# Why does the demand curve have a downward slope?

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I understand the theories of supply and demand. I can’t figure out, however, why demand has a negative slope. If demand is lower when prices are higher and quantity is lower, then why is that the highest point in the demand curve? Likewise, if demand is highest when prices are low and quantity is high, why is that the lowest point on the demand curve?

In: Economics Unless I’m misunderstanding your question, it’s just a function of how the axes on the chart are defined. The x-axis (quantity demanded) increases from left to right and the y-axis (price) increases as you move up. So if you plot the two cases you describe (low demand + high price and high demand + low price) you get a downward sloping line. The demand curve isn’t a continuum; it’s a series of fixed points that happen to form a downward curve. The key thing to remember with both the supply and demand curves is that they represent the quantity of a given good or service that people will *be willing to* buy or produce *at a given price*.

If the price for an item is very high, many firms are willing to produce it, which creates a large supply, you end up with a surplus due to low demand. As firms compete with one another to move product, prices come down and sellers gradually exit the market, which eventually settles into equilibrium, where firms produce roughly the exact amount of that item as people are willing to purchase at that price. Price is the left, y axis and higher price is upward.

Quantity demanded (q) is bottom, x axis and more demand is to the right.

At a high Price (p), quantity (q) is low, so the curve starts in the upper left of the graph.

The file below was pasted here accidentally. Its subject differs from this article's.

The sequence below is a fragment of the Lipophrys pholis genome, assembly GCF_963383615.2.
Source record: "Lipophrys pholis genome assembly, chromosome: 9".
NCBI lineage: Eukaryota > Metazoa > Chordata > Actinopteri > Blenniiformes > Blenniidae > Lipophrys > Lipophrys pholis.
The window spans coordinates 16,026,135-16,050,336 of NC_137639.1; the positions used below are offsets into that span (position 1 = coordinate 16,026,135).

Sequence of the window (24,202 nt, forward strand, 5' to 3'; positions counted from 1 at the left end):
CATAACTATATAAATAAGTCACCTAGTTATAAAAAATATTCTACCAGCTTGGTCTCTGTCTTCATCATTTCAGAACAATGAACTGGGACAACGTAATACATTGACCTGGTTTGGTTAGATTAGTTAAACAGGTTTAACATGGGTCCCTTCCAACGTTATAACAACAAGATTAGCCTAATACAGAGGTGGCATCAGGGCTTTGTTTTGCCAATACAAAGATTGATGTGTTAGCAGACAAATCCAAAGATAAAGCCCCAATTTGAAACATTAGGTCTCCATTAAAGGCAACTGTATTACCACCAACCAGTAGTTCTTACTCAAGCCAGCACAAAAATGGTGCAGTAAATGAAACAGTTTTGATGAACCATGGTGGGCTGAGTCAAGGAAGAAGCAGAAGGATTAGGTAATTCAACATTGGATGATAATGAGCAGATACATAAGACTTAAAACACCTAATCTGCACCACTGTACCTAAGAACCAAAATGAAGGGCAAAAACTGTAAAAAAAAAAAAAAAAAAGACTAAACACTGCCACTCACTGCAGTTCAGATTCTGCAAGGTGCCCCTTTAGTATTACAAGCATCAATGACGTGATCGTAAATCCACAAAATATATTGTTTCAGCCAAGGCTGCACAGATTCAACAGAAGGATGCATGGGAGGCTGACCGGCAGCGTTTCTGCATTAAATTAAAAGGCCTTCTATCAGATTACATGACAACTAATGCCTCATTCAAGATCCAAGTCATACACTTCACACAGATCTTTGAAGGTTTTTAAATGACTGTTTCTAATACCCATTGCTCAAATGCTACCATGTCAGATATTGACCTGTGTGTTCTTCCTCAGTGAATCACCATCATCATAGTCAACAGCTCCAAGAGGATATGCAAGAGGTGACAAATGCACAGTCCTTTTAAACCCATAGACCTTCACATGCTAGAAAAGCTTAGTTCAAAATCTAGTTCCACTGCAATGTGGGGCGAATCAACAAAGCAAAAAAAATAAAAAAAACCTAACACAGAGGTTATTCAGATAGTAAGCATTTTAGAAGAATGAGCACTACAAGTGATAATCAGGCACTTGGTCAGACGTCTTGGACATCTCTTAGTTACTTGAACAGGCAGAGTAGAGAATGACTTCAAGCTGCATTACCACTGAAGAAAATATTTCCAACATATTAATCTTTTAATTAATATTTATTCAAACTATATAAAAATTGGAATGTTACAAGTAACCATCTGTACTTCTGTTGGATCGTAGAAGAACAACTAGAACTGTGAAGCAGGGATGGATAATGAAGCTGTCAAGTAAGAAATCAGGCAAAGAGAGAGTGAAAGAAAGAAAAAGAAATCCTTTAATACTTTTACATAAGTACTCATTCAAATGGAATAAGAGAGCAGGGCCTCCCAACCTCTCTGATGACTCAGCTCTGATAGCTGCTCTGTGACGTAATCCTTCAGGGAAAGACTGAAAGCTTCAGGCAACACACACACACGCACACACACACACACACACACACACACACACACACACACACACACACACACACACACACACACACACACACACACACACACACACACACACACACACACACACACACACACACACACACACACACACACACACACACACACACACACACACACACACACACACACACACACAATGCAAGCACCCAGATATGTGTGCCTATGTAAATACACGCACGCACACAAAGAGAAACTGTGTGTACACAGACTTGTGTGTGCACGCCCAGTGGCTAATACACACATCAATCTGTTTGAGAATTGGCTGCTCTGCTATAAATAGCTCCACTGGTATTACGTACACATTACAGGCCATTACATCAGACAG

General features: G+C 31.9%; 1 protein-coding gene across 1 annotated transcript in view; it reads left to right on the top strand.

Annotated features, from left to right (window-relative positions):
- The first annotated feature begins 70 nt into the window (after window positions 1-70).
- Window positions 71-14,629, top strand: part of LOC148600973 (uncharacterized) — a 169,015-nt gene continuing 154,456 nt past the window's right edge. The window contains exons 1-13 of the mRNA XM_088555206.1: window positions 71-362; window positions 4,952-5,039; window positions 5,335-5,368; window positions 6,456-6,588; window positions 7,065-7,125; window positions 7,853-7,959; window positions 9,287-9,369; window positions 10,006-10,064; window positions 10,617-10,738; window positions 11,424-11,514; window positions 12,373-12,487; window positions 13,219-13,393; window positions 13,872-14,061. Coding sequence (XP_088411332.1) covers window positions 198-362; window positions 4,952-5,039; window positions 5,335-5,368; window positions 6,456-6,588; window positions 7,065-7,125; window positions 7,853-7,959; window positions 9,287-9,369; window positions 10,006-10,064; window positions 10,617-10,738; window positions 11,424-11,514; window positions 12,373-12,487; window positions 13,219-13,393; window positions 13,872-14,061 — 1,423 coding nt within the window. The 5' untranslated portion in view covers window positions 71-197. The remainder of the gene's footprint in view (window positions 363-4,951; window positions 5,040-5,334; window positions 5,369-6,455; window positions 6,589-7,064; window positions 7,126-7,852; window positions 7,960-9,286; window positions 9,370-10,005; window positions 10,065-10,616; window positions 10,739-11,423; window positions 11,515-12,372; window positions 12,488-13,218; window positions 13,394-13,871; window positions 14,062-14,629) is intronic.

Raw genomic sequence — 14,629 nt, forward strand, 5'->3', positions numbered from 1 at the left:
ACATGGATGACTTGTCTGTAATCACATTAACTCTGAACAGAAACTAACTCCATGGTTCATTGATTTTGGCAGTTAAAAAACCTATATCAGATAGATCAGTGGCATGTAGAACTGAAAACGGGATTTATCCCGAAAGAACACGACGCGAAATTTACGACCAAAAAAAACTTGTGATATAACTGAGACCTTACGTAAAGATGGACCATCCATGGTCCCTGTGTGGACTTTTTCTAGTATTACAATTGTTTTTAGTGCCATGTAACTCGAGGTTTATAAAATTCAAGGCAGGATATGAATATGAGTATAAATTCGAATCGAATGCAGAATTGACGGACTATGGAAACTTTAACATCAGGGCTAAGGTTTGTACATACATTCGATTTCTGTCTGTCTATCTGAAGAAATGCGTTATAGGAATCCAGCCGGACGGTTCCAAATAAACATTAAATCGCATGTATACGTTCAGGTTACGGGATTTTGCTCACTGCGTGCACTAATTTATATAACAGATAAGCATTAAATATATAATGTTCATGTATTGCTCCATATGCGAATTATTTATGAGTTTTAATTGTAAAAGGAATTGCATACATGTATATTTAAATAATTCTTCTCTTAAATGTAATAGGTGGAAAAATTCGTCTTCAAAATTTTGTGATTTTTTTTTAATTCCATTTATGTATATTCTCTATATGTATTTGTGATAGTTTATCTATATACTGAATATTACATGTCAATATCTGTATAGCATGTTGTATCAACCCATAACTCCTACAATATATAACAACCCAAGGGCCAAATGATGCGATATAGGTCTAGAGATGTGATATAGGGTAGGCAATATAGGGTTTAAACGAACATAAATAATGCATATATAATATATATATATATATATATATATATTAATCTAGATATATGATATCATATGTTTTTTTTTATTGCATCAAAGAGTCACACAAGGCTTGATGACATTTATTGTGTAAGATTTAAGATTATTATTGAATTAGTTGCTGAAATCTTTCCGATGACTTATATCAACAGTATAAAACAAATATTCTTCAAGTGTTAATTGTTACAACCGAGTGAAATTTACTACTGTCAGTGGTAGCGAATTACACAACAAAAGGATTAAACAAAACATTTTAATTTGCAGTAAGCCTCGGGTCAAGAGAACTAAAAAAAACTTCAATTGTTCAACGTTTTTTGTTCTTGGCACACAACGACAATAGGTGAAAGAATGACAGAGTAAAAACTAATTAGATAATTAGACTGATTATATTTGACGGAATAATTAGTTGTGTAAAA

As p is lowered, q demanded increases…so the curve drops and “slips’ right., thurs a downward slope.

It is an inverse relationship…high price = lower demand, lower price = higher demand. Think of the points on the demand curve as an answer to this question: “How many units would be demanded at each individual price?”

Different people are willing to pay a different price for the same good. Some people have a lot of money, or they really like a good, so they would be willing to buy it for a high price. For example, there is somewhere out there that would pay \$10 for a can of a soft drink. Those “high paying people” are the points over on the “top” of the demand curve, where the price is high, and the corresponding quantity is low. “At a high price, only few customers are willing and able to purchase the good”.

But as the price slowly decreases (and you “move along” the demand curve from top to bottom), more and more interested buyers appear, until all possible interested buyers show up when the price eventually hits 0.

Also, as you’re looking at the demand curve, one curve, there is no “highest demand” and “lowest demand”. There are high points on the curve, there are low points on the curve, but the demand is that one, whole line. Demand can increase if the whole curve shifts to the right, or decrease if it shifts to the left.